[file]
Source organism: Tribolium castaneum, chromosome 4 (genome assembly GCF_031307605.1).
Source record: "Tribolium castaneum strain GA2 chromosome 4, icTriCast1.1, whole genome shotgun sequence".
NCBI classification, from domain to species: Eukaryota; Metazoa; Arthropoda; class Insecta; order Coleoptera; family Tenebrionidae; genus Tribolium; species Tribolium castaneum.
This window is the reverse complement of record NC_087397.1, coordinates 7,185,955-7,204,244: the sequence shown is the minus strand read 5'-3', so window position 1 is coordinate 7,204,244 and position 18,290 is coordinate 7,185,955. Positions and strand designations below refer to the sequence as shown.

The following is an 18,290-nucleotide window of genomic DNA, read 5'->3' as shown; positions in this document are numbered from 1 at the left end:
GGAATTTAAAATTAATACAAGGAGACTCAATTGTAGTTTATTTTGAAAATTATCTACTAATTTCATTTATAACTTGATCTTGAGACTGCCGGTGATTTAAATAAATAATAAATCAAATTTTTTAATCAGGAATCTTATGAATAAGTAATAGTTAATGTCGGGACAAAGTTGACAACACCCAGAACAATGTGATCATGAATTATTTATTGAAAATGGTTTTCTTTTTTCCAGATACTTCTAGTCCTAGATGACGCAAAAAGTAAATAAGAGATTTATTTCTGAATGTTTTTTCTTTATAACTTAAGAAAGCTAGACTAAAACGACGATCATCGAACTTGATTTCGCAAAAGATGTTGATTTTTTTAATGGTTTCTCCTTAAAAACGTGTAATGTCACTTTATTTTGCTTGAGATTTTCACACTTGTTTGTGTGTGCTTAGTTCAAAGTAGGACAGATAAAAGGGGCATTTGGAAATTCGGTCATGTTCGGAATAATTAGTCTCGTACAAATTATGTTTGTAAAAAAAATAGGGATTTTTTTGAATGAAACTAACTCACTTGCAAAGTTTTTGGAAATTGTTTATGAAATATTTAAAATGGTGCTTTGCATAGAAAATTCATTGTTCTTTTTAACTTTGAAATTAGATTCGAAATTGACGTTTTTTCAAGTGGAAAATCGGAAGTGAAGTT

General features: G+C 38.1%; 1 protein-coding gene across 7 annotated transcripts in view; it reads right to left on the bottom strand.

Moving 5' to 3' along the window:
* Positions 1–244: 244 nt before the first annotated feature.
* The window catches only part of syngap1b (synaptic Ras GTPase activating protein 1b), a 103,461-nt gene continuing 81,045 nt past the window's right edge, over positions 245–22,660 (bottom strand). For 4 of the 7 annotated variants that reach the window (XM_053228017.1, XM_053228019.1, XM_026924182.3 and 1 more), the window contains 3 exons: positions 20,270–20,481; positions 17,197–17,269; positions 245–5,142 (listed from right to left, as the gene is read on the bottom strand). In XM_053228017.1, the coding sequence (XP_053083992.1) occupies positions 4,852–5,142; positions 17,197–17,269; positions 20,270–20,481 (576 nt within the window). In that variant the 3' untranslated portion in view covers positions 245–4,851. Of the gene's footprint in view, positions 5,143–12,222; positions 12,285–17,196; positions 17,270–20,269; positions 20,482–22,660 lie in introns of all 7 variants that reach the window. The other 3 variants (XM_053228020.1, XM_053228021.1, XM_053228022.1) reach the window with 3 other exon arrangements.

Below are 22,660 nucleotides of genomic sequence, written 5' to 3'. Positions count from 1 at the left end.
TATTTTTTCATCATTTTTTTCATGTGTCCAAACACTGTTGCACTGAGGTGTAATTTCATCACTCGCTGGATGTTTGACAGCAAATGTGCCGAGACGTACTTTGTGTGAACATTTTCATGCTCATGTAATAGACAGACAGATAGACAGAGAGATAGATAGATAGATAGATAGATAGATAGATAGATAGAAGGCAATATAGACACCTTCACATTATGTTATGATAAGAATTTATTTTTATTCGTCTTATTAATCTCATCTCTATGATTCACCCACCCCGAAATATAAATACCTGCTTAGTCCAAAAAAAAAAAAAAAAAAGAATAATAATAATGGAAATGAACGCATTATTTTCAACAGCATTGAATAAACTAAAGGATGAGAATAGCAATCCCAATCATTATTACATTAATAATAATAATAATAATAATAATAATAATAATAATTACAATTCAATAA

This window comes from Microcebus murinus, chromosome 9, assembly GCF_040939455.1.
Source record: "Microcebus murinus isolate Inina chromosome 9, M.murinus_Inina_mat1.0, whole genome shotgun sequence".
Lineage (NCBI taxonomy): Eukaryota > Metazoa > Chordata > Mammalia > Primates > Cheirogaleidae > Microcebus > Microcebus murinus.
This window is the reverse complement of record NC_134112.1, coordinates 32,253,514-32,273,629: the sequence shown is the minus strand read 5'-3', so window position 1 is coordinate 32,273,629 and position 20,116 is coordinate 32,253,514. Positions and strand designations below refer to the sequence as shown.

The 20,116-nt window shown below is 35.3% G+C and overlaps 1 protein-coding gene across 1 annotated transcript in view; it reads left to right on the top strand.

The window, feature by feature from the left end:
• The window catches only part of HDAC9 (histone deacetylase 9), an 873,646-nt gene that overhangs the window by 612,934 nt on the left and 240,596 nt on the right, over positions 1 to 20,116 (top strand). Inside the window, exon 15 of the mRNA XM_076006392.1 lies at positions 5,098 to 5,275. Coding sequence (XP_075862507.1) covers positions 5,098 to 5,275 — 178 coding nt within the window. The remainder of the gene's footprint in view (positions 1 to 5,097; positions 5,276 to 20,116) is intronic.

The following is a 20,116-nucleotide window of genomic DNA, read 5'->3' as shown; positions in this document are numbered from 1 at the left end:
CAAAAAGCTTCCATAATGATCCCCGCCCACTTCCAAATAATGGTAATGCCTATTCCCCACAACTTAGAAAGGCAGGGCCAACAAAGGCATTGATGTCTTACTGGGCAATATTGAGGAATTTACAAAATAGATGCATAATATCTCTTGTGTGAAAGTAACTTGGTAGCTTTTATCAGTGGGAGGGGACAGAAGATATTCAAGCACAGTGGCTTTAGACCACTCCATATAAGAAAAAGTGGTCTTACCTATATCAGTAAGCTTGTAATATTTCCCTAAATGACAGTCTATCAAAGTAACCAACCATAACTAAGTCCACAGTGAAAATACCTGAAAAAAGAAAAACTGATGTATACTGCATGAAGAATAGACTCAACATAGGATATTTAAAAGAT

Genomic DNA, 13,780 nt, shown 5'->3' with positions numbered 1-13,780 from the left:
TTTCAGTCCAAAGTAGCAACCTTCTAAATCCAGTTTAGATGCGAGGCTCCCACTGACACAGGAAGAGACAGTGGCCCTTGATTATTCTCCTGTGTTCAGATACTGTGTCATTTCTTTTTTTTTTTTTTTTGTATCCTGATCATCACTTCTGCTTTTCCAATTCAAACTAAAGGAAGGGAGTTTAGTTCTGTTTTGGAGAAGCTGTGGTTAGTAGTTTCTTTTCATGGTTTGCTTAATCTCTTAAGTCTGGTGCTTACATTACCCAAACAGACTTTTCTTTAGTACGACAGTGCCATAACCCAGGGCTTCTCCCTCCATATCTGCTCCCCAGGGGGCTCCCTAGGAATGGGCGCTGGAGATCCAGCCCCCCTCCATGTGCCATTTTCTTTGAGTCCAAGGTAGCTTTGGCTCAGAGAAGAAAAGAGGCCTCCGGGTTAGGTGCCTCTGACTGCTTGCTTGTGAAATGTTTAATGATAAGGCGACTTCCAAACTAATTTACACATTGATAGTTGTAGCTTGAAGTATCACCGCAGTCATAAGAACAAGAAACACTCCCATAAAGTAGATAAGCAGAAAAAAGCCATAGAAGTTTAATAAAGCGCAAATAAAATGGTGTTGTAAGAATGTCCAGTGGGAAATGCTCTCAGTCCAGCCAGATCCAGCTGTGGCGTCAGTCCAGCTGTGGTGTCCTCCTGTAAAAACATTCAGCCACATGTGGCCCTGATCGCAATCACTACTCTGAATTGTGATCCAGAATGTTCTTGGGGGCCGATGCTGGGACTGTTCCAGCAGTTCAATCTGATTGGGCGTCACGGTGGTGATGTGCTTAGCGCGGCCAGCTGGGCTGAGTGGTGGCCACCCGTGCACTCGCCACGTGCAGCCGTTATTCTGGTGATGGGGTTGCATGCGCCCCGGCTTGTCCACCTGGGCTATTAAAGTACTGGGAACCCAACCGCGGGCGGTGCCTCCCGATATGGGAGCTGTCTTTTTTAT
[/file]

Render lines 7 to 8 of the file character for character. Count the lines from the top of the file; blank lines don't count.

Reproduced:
General features: G+C 38.1%; 1 protein-coding gene across 7 annotated transcripts in view; it reads right to left on the bottom strand.

Moving 5' to 3' along the window: